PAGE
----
Linux 2.6 supports most commonly used network filesystems. Microsoft's Common Internet File System and Network File System version 4 are new additions. Support for CIFS improves integration between new Linux servers and existing infrastructure based on Microsoft Windows. NFS version 4 will eventually replace the current standard NFS version 3 as the standard for sharing storage between Unix-like servers. Advanced network filesystems such as AFS and CodaFS give Linux the ability to handle a diverse set of storage requirements. Linux 2.6 also includes support for several other network filesystems, giving it the ability to share files with almost anything over a network.
Linux has become very popular as a server for smaller businesses and for simple tasks in larger ones. With the release of Linux 2.6, products based on Linux are likely to start replacing proprietary Unix in the corporate datacenter and expand their share of the server market at an increased pace. With all the filesystem options available on Linux, one can be found to match any set of requirements. When properly applied, the new security features in Linux 2.6 can contain the effects of security flaws to such a narrow scope that they are almost insignificant. The new scheduler ensures that little processor time is wasted allocating CPU time between a large number of tasks, and gives each CPU on multiprocessor servers the flexibility to schedule tasks for itself, reducing the likelihood that a CPU will sit idle while there is work to be done. The kernel is now preemtible, unlike older versions of Linux and most other operating systems, resulting in improved stability and reduced latency. The new threading library should greatly improve performance on multiprocessor machines for any large, monolithic application rewritten to take advantage of it. With the introduction of version 2.6, Linux can finally support enough devices to handle the largest storage arrays in use now and for the foreseeable future. IPSEC support means that any protocol can be used securely over any IP network. Support for a large number of networked filesystems means that Linux can integrate in to almost any network as a client, server or both. The future looks bright for Linux; Linux-based products will continue increasing their share of the server operating system market, while non-commercial compilations based on Linux will reduce the size of that market.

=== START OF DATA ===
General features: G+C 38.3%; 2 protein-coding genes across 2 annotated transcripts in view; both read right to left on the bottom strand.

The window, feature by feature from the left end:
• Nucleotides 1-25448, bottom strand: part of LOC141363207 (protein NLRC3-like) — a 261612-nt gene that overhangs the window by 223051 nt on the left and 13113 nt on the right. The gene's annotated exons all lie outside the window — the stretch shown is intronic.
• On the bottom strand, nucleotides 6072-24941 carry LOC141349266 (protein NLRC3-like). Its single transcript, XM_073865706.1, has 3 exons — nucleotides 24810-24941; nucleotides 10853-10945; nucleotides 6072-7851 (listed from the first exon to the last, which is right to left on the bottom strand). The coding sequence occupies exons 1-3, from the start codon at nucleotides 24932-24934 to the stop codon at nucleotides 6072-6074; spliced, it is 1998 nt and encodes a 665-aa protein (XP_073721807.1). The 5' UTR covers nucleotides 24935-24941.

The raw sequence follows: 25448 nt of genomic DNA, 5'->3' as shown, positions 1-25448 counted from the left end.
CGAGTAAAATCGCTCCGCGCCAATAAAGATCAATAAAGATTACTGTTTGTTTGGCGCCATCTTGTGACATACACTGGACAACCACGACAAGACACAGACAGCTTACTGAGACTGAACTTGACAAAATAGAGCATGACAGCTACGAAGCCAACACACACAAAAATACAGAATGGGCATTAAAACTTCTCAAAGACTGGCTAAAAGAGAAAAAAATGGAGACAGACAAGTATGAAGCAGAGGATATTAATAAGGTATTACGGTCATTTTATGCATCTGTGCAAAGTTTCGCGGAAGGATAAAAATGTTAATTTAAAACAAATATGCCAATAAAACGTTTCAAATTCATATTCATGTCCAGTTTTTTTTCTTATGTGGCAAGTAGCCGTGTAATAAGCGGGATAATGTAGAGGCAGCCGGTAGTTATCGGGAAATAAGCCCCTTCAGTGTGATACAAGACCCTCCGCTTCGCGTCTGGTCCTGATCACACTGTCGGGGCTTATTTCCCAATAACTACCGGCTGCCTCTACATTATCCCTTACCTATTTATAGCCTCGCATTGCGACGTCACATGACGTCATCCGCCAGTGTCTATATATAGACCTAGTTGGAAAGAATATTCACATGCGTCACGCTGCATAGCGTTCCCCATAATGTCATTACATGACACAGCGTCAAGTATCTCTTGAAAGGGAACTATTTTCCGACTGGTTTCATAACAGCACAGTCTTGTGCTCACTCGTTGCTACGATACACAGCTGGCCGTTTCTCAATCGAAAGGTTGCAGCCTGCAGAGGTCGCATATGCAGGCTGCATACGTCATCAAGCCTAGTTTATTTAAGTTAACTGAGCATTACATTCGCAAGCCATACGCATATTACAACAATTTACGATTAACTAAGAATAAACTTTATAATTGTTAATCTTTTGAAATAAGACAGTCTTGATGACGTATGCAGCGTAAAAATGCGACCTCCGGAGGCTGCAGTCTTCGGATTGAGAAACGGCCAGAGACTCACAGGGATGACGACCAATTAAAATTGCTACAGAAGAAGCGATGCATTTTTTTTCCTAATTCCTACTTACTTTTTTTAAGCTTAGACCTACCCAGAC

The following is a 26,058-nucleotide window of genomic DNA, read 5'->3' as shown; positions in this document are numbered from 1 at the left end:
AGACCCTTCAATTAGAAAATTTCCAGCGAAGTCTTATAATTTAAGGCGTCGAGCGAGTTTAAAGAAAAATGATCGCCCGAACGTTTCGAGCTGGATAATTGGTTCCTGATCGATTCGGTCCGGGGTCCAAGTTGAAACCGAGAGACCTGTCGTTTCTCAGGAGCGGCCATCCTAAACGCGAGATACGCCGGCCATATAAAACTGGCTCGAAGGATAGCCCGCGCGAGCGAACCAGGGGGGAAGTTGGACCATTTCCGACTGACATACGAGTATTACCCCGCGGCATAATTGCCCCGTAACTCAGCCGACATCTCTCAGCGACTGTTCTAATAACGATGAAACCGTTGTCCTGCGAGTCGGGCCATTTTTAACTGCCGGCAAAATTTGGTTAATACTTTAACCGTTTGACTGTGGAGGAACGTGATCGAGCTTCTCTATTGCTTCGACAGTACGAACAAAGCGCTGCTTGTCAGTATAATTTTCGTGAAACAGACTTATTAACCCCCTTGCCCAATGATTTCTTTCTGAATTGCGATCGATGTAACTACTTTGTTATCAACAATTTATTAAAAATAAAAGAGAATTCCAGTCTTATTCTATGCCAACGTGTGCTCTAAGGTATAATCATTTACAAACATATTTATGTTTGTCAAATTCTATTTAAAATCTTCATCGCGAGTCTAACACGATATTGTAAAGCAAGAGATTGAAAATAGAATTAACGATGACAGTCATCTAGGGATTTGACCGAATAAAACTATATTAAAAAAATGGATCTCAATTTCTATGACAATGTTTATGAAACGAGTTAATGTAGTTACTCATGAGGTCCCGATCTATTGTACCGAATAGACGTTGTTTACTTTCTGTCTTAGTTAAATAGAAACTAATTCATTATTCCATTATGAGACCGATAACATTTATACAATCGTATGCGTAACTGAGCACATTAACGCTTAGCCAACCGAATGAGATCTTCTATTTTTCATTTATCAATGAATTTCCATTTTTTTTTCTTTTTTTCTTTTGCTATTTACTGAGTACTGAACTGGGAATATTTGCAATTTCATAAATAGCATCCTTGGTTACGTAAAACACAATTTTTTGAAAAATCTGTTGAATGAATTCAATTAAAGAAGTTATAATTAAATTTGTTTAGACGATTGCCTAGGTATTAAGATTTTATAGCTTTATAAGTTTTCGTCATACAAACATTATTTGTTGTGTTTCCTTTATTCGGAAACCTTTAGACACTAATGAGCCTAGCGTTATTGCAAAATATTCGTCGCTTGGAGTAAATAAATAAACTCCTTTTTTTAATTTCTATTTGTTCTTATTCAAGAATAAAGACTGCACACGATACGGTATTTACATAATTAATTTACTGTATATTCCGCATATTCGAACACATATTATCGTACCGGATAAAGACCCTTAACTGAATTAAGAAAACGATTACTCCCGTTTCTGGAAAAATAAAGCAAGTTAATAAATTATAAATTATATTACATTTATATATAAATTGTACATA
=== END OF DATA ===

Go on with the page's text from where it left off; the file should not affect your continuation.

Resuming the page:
Deshpande, Asheem R. "Linux Kernel 2.6: the Future of Embedded Computing, Part I." Linux Journal. 26, Mar, 2004. http://www.linuxjournal.com/node/7477
Marshall, Pete. "With Scheduler improvements in Linux 2.6 -- is it ready for the data center?" CCR2. 2004. http://www-306.ibm.com/software/tivoli/features/ccr2/ccr2-2004-02/features-scheduler.html